“Sophia,” Virtues and their Vices, eds. Kevin Timpe and Craig Boyd (Oxford University Press, 2014): pp. 303-323.
“Must Knowledge Be Virtuously Motivated?” a debate with Linda Zagzebski, Contemporary Debates in Epistemology, second edition, eds. Matthias Steup and John Turri (Blackwell, 2013): pp. 133-51.
“Educating for Intellectual Virtues: From Theory to Practice,” Journal of the Philosophy of Education 47 (2013): pp. 248-262. Reprinted in Education and the Growth of Knowledge: Perspectives from Virtue Epistemology and Social Epistemology, ed. Ben Kotzee (Blackwell, 2013).
“The Cognitive Demands of Intellectual Virtue,” Knowledge, Virtue, and Action, eds. David Schweikard and Tim Henning (Routledge, 2013): pp. 99-118.
“Two Types of Wisdom,” Acta Analytica 27 (2012): pp. 81-97. Special issue collecting papers from the 2011 Bled Philosophy Conference.
“Credit Theories and the Value of Knowledge,” Philosophical Quarterly 62 (2012): pp. 1-22.
“Open-Mindedness as a Christian Virtue?” Being Good, eds. Michael Austin and Douglas Geivett (Eerdmans, 2012): pp. 30-52.
“The Structure of Open-Mindedness,” Canadian Journal of Philosophy 41 (2011): pp. 191-213.
“Epistemic Malevolence,” Metaphilosophy 41 (2010): pp. 189-213. Reprinted in Virtue and Vice: Epistemic and Moral, ed. Heather Battaly (Blackwell, 2010).
“Is There a Value Problem?” Epistemic Value, eds. Adrian Haddock, Alan Millar, and Duncan Pritchard (Oxford University Press, 2009): pp. 42-59.
“Evidentialism, Vice, and Virtue,” Philosophy and Phenomenological Research 78 (2009): pp. 545-67. Reprinted in Evidentialism and Its Discontents, ed. Trent Dougherty (Oxford University Press, 2011).
“Four Varieties of Character-Based Virtue Epistemology,” Southern Journal of Philosophy 46 (2008): pp. 469-502. Reprinted in Virtue Epistemology: Contemporary Readings, eds. John Turri and John Greco (MIT Press, 2013).
“On the Reliability of Moral and Intellectual Virtues,” Metaphilosophy 38 (2007): pp. 457-71.
“Character, Reliability, and Virtue Epistemology,” Philosophical Quarterly 56 (2006): pp. 193-212.
“Character In Epistemology,” Philosophical Studies 128 (2006): pp. 479-514.
“Korsgaard on the Foundations of Moral Obligation,” Journal of Value Inquiry 37 (2003): pp. 481-91.
“Necessity and Rational Insight: BonJour and Audi on A Priori Justification,” Journal of Philosophical Research 28 (2003): pp. 361-70.
III. Encyclopedia Articles
“Intellectual Virtue,” International Encyclopedia of Ethics, ed. Hugh LaFollette (Wiley-Blackwell, 2018), DOI: 10.1002/9781444367072.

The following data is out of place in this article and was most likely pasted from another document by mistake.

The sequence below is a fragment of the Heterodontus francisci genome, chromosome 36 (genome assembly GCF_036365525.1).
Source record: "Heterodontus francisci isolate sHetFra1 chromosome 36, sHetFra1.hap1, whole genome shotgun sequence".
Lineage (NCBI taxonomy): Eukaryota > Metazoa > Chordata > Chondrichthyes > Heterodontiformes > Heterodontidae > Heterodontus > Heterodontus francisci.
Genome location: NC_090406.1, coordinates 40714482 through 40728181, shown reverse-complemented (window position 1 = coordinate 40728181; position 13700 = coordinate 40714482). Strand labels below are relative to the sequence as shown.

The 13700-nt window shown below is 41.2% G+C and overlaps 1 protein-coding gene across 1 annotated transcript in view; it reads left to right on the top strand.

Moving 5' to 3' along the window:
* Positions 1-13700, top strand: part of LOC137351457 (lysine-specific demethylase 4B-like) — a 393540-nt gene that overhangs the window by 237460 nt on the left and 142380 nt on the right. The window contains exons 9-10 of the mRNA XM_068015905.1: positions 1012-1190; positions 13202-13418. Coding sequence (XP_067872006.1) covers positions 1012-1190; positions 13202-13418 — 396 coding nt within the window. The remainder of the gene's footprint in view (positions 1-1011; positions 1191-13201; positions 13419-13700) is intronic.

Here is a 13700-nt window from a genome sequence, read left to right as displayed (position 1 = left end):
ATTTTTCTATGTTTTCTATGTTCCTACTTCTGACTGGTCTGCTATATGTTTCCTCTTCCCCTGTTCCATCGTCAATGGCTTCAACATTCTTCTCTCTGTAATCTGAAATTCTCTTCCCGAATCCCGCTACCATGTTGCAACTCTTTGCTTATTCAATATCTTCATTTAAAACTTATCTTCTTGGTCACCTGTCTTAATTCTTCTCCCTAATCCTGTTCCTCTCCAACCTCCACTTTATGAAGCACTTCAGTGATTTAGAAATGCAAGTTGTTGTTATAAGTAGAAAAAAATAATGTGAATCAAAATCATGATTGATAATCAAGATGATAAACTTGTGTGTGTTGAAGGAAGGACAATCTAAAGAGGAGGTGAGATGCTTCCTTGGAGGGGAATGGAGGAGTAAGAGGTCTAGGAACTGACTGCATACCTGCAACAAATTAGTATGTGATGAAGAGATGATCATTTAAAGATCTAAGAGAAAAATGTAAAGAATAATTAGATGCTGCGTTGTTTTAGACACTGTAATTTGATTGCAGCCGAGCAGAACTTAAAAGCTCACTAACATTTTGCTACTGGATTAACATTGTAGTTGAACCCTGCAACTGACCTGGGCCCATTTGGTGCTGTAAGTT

“Intellectual Virtues and Educational Practice,” Encyclopedia of Educational Philosophy and Theory, ed. by Michael Peters (Springer, 2016).
“Virtue Epistemology,” New Catholic Encyclopedia of Philosophy, 2012-2013 Supplement (Gale Cenage Learning/Catholic University of America Press).
“Virtue Epistemology,” Internet Encyclopedia of Philosophy (2004, online).
IV. Book Reviews
Review of Ernest Sosa, Knowing Full Well, Mind 121 (2012): pp. 532-39.
Review of Rebecca Konyndyk DeYoung, Glittering Vices: On the Seven Deadly Sins and their Remedies, Journal of Spiritual Formation 3 (2010), pp. 109-111.
Review of Bob Roberts & Jay Wood, Intellectual Virtues: An Essay in Regulative Epistemology, Notre Dame Philosophical Reviews (2007, online).
Review of Duncan Pritchard, Epistemic Luck, Metaphilosophy 37 (2006), pp. 728-36.
Review of Michael DePaul & Linda Zagzebski (eds.), Intellectual Virtue: Perspectives from Ethics and Epistemology, Philosophical Books 47 (2006), pp. 81-85.
Review of Jay Wood, Becoming Intellectually Virtuous, Philosophia Christi 2 (2000).
V. Works in Progress
“Intellectual Humility, Limitations-Owning, and Self-Importance”
“Patience and Perseverance,” with Josh Dolin, for a book on perseverance, edited by Nathan King.
“Wisdom In Perspective,” develops an account of wisdom simpliciter from which accounts of practical wisdom (phronesis) and theoretical wisdom (sophia) can be derived.
Mental Virtues, a book ms. addressing the nature/structure of nine key intellectual virtues: curiosity, intellectual autonomy, intellectual humility, attentiveness, intellectual carefulness, intellectual thoroughness, open-mindedness, intellectual courage, and intellectual tenacity. This is a longterm project.
Cultivating Good Minds. This 34-chapter, 550-page guide is written for educators interested in learning more about and practicing “intellectual character education.” It is written primarily for secondary teachers; however, its contents are adaptable to higher and lower levels of education.
Educating for Intellectual Virtues: An Introductory Guide for College and University Instructors. This is a free resource for post-secondary instructors interested in integrating a focus on intellectual character development into their courses.
“Skepticism, Tribalism, and Humble Persistence,” Open for Debate, April 2020.
“A Dose of Intellectual Humility for Adolescents,” Slate.com, August, 2015.
“How Does Humility Contribute to Strength?” Big Questions Online, December 2013.
“Educating for Intellectual Character,” Voices in Education (Harvard Education Publishing), Jan. 2013.
“Foreword,” Virtuous Minds: Intellectual Character Development for Students, Educators, and Parents, by Phil Dow (InterVarsity Press, 2013).
Conference comments on J. Lackey’s “Why We Don’t Deserve Credit for Everything We Know“